A team of medical staff descended upon us.  They explained the procedure and its risks, and began preparing Brooke for surgery.  At one point an anesthesia tech shook my hand and wished me Happy New Year.  I glanced at a clock on the wall. The time was 12:10 am. We were given a few minutes to pray as a family before Brooke was wheeled away to the delivery room.

We welcomed our beautiful daughter, Celeste Shawna Spruce, into the world at 1:12 am on New Year’s Day.  The delivery went extremely well for both mother and baby.  Born nine and-a-half weeks premature, a nurse described our baby girl as “tiny, but mighty”.

I was told by a number of people “You’ll cry the first time you see your newborn child.  All men do.”  But, I didn’t.  Not in the delivery room, not following the nurses to the NICU, not later watching her sleep safely in an isolette, a tangle of small wires and tubes keeping her fragile body alive.

At 8am, Brooke was moved downstairs from Labor and Delivery to the Mother Baby Floor.  Along the way nurses made a brief stop in the NICU so that Brooke could hold our baby for the first time.  As I watched her finally take her newborn daughter, squirming and sobbing, into her arms and tenderly kiss her delicate round nose, I felt a tear roll down my cheek.

After that things are pretty much a blur.  I remember later that afternoon reporters stopping by the hospital to interview the proud, but exhausted parents of the New Year’s Baby.  The following morning Brooke’s parents met their first grandchild, driving eighteen hours through a vicious cold snap along the way.

Nearly two weeks later and our young daughter is doing amazingly well.  She’s breathing unassisted, taking more food each day, and we’re hoping she’ll be home in time for Valentine’s Day.  Doctors are also confident she will grow into a perfectly healthy and happy child.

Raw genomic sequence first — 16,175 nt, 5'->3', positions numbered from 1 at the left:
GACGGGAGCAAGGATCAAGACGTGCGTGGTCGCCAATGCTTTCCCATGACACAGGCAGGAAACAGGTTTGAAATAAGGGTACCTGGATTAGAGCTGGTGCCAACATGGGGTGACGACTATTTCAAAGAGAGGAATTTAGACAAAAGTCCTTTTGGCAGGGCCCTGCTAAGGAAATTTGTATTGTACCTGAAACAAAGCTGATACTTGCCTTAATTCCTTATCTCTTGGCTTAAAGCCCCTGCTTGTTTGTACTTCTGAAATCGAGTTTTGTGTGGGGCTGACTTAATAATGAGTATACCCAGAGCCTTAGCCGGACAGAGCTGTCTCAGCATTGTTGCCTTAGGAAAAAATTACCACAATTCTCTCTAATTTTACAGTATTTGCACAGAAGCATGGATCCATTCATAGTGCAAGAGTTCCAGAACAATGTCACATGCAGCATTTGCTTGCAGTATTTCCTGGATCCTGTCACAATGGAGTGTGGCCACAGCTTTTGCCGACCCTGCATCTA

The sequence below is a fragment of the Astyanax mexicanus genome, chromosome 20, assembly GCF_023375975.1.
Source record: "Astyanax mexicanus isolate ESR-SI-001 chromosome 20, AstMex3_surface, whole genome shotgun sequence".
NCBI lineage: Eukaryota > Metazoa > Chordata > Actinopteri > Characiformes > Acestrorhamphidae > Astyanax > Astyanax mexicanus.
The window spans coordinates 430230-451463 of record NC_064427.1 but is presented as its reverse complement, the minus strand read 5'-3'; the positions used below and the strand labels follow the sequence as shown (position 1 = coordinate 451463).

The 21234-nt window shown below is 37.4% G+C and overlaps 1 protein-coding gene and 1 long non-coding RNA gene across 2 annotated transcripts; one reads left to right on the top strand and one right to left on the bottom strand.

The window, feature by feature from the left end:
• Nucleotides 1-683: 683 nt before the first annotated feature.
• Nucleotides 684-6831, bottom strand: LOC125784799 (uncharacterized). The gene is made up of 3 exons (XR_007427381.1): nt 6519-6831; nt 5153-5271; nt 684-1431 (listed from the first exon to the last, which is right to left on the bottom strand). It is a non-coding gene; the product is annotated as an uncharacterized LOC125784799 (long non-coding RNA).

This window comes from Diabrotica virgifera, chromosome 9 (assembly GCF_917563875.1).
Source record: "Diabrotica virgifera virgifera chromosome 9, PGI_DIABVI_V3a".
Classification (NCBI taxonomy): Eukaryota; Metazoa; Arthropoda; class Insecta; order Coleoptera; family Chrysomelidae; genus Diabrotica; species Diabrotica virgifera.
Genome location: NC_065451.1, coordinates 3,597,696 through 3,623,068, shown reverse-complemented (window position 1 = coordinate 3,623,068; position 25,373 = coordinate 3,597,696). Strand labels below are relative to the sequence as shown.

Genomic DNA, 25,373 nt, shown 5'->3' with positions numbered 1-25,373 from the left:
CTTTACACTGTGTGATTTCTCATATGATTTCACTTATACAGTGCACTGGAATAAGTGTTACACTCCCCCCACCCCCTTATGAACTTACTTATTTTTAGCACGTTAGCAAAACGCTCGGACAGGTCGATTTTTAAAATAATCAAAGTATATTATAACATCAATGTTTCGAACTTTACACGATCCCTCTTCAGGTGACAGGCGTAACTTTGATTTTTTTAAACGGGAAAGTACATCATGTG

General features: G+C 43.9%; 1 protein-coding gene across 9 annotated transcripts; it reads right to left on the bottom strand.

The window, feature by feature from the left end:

Moreover, Brooke is making a full recovery too.  Meanwhile, it’s interesting to note that Brooke herself was a preemie baby. A fact I’m reminded of every Nov. 17, World Prematurity Day, when Brooke makes sure I wear something purple.  Born at 28 weeks, she weighed a mere one pound and eleven ounces.  Even more ironic, she spent two and a half months in the very same Asheville NICU as our daughter.  We even had the opportunity to meet one of the doctors who cared for her 30 years ago and still works at Mission today.  I think I’ll start wearing extra purple in November from now on.

In closing, Celeste, Brooke, and I would very much like to acknowledge all of our friends and family who have shown such a huge outpouring of love and support though out our ordeal.  The entire staff at Mission Hospital has been wonderful along with our primary care doctors at Smokey Mountain OB and of course the great people at Cherokee Indian Hospital.  I’d also personally like to thank the entire community of Cherokee, North Carolina.  I first came here five years ago for my work, never imagining that Cherokee would become my home.  Since that time, I’ve made countless friends, shared many priceless experiences, and been privileged to serve such a remarkable and outstanding nation of people. Brooke and I now look forward to raising a strong Native woman who will represent her Eastern Band people here and the Laguna Pueblo, where I am from, with dignity, self-respect, and character.

Celeste Shawna Spruce was born Jan. 1, 2014 to excited parents Ashley Brooke Brown and Shawn Spruce.  She tipped the scales at a whopping three pounds and three ounces, stretching sixteen inches from head to toe.  Her proud family includes Alisi Sandra and Ududu Diamond Brown Jr. of Snowbird Community; aunties Dakota Brown and Wahlalah Brown, also of Snowbird; aunt and uncle Roxane and Raymond Bly, of Albuquerque, NM; adopted grandma, Magoo Shoulderblade of Lame Deer, MT; and last, but not least, grandfather, the late Dr. Beryl Blue Spruce.